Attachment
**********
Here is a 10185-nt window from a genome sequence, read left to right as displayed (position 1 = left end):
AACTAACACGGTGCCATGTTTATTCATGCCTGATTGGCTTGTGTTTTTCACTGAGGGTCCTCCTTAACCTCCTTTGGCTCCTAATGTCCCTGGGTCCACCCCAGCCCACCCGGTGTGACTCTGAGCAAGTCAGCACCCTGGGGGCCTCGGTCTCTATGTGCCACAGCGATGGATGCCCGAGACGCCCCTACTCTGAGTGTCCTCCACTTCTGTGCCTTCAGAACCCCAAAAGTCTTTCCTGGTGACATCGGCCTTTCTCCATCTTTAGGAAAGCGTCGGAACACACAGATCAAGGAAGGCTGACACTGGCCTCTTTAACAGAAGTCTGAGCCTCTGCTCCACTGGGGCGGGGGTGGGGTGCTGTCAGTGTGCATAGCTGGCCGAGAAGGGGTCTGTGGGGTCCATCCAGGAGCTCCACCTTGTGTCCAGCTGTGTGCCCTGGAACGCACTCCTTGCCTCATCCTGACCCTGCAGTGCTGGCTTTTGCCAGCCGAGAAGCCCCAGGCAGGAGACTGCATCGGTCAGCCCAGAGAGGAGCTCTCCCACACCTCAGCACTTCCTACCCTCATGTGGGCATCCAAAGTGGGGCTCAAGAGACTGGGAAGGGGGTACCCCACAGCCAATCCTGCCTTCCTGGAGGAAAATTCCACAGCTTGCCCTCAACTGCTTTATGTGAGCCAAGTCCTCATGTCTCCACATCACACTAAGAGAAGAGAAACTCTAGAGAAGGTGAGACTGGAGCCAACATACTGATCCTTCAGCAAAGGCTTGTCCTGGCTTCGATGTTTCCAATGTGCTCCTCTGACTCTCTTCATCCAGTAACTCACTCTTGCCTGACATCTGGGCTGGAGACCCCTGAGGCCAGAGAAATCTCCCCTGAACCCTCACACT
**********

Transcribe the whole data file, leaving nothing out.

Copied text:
Here is a 10185-nt window from a genome sequence, read left to right as displayed (position 1 = left end):
AACTAACACGGTGCCATGTTTATTCATGCCTGATTGGCTTGTGTTTTTCACTGAGGGTCCTCCTTAACCTCCTTTGGCTCCTAATGTCCCTGGGTCCACCCCAGCCCACCCGGTGTGACTCTGAGCAAGTCAGCACCCTGGGGGCCTCGGTCTCTATGTGCCACAGCGATGGATGCCCGAGACGCCCCTACTCTGAGTGTCCTCCACTTCTGTGCCTTCAGAACCCCAAAAGTCTTTCCTGGTGACATCGGCCTTTCTCCATCTTTAGGAAAGCGTCGGAACACACAGATCAAGGAAGGCTGACACTGGCCTCTTTAACAGAAGTCTGAGCCTCTGCTCCACTGGGGCGGGGGTGGGGTGCTGTCAGTGTGCATAGCTGGCCGAGAAGGGGTCTGTGGGGTCCATCCAGGAGCTCCACCTTGTGTCCAGCTGTGTGCCCTGGAACGCACTCCTTGCCTCATCCTGACCCTGCAGTGCTGGCTTTTGCCAGCCGAGAAGCCCCAGGCAGGAGACTGCATCGGTCAGCCCAGAGAGGAGCTCTCCCACACCTCAGCACTTCCTACCCTCATGTGGGCATCCAAAGTGGGGCTCAAGAGACTGGGAAGGGGGTACCCCACAGCCAATCCTGCCTTCCTGGAGGAAAATTCCACAGCTTGCCCTCAACTGCTTTATGTGAGCCAAGTCCTCATGTCTCCACATCACACTAAGAGAAGAGAAACTCTAGAGAAGGTGAGACTGGAGCCAACATACTGATCCTTCAGCAAAGGCTTGTCCTGGCTTCGATGTTTCCAATGTGCTCCTCTGACTCTCTTCATCCAGTAACTCACTCTTGCCTGACATCTGGGCTGGAGACCCCTGAGGCCAGAGAAATCTCCCCTGAACCCTCACACT